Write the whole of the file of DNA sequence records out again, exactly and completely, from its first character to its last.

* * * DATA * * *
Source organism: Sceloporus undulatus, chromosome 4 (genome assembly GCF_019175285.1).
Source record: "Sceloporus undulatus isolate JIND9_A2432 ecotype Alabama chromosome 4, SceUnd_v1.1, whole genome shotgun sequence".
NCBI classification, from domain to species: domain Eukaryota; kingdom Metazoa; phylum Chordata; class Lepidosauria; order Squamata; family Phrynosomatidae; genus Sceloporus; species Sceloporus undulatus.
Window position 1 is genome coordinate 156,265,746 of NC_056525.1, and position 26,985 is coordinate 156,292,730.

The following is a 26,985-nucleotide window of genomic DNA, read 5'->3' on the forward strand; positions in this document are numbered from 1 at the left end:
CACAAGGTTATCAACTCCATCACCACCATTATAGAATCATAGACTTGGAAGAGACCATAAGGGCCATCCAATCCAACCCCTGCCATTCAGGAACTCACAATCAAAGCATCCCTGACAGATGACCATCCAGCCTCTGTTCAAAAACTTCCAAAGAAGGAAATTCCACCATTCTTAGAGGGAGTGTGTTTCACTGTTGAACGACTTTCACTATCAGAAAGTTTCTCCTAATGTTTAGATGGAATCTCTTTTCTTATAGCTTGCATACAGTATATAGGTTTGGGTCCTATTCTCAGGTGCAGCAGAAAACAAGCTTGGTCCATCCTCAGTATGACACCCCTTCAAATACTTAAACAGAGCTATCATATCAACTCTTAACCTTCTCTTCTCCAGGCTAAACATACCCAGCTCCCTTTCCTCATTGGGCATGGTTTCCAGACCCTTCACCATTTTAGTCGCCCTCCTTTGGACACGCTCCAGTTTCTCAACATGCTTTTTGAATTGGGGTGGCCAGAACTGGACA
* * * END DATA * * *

Source organism: Sceloporus undulatus, chromosome 4 (genome assembly GCF_019175285.1).
Source record: "Sceloporus undulatus isolate JIND9_A2432 ecotype Alabama chromosome 4, SceUnd_v1.1, whole genome shotgun sequence".
NCBI classification, from domain to species: domain Eukaryota; kingdom Metazoa; phylum Chordata; class Lepidosauria; order Squamata; family Phrynosomatidae; genus Sceloporus; species Sceloporus undulatus.
Window position 1 is genome coordinate 156,265,746 of NC_056525.1, and position 26,985 is coordinate 156,292,730.

The following is a 26,985-nucleotide window of genomic DNA, read 5'->3' on the forward strand; positions in this document are numbered from 1 at the left end:
CACAAGGTTATCAACTCCATCACCACCATTATAGAATCATAGACTTGGAAGAGACCATAAGGGCCATCCAATCCAACCCCTGCCATTCAGGAACTCACAATCAAAGCATCCCTGACAGATGACCATCCAGCCTCTGTTCAAAAACTTCCAAAGAAGGAAATTCCACCATTCTTAGAGGGAGTGTGTTTCACTGTTGAACGACTTTCACTATCAGAAAGTTTCTCCTAATGTTTAGATGGAATCTCTTTTCTTATAGCTTGCATACAGTATATAGGTTTGGGTCCTATTCTCAGGTGCAGCAGAAAACAAGCTTGGTCCATCCTCAGTATGACACCCCTTCAAATACTTAAACAGAGCTATCATATCAACTCTTAACCTTCTCTTCTCCAGGCTAAACATACCCAGCTCCCTTTCCTCATTGGGCATGGTTTCCAGACCCTTCACCATTTTAGTCGCCCTCCTTTGGACACGCTCCAGTTTCTCAACATGCTTTTTGAATTGGGGTGGCCAGAACTGGACA